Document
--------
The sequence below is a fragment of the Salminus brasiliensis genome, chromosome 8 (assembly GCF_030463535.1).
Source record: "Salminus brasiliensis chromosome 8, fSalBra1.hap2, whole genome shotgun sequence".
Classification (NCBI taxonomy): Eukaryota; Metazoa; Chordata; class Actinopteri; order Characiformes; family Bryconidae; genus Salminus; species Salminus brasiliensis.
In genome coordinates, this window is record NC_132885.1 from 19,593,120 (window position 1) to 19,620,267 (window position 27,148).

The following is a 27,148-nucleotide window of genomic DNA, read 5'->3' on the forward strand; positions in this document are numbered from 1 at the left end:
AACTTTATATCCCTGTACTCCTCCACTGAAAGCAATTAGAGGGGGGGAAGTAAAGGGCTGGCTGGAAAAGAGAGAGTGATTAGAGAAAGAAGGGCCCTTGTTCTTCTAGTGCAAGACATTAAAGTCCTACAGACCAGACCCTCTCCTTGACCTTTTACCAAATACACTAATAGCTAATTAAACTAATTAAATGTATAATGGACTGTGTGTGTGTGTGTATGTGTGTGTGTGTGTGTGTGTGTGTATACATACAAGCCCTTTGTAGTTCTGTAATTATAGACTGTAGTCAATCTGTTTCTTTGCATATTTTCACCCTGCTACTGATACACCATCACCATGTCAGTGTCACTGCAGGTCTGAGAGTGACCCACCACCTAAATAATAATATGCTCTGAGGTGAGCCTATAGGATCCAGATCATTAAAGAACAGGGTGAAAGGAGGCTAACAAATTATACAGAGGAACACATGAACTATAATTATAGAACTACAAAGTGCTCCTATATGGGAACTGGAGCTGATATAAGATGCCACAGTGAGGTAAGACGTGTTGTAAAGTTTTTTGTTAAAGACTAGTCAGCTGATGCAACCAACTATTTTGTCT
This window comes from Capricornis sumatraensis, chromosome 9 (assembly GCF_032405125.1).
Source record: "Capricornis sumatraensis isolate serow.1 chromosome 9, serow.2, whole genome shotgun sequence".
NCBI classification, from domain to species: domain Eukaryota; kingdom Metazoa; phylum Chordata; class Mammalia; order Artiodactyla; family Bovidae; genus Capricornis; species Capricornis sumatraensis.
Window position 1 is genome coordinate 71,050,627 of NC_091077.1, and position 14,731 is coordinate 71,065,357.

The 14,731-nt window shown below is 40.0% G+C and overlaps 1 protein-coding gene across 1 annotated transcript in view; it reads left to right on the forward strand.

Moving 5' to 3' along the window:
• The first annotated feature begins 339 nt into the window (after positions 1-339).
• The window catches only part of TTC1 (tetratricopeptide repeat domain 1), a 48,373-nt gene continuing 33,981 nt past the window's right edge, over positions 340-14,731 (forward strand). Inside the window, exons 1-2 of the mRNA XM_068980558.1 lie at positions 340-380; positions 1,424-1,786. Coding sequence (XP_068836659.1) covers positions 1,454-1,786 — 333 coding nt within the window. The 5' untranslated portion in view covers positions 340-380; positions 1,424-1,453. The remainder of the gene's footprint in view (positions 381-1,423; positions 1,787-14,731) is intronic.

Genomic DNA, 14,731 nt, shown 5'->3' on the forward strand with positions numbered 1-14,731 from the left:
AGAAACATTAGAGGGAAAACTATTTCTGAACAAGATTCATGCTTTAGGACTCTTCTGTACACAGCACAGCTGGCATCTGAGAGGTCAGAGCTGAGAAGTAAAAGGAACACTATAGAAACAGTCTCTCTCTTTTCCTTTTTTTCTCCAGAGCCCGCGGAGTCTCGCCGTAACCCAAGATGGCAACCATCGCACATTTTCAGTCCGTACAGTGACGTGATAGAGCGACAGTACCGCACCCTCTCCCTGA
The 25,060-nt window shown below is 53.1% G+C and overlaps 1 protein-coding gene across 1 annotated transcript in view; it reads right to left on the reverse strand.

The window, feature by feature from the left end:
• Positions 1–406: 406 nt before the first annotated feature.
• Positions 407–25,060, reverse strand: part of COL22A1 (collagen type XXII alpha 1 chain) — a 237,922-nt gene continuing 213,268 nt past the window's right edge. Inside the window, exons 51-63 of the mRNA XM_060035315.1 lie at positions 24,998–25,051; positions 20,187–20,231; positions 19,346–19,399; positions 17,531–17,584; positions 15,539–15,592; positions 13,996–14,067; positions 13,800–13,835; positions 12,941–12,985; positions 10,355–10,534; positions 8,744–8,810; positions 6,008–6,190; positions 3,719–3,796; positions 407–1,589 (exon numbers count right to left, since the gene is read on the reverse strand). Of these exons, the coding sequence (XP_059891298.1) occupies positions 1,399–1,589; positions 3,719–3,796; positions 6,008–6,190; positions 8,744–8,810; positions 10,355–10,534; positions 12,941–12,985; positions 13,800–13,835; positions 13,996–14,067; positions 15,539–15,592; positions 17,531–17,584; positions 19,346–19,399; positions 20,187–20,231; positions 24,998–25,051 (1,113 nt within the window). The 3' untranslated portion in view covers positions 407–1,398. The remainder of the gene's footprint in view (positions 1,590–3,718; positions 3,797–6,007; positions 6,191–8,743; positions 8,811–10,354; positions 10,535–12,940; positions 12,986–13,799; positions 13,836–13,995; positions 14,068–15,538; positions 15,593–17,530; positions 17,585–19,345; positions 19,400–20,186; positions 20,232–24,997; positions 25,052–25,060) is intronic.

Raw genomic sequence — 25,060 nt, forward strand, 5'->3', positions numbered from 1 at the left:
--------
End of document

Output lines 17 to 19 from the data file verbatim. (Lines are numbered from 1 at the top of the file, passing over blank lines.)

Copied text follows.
The 25,060-nt window shown below is 53.1% G+C and overlaps 1 protein-coding gene across 1 annotated transcript in view; it reads right to left on the reverse strand.

The window, feature by feature from the left end:
• Positions 1–406: 406 nt before the first annotated feature.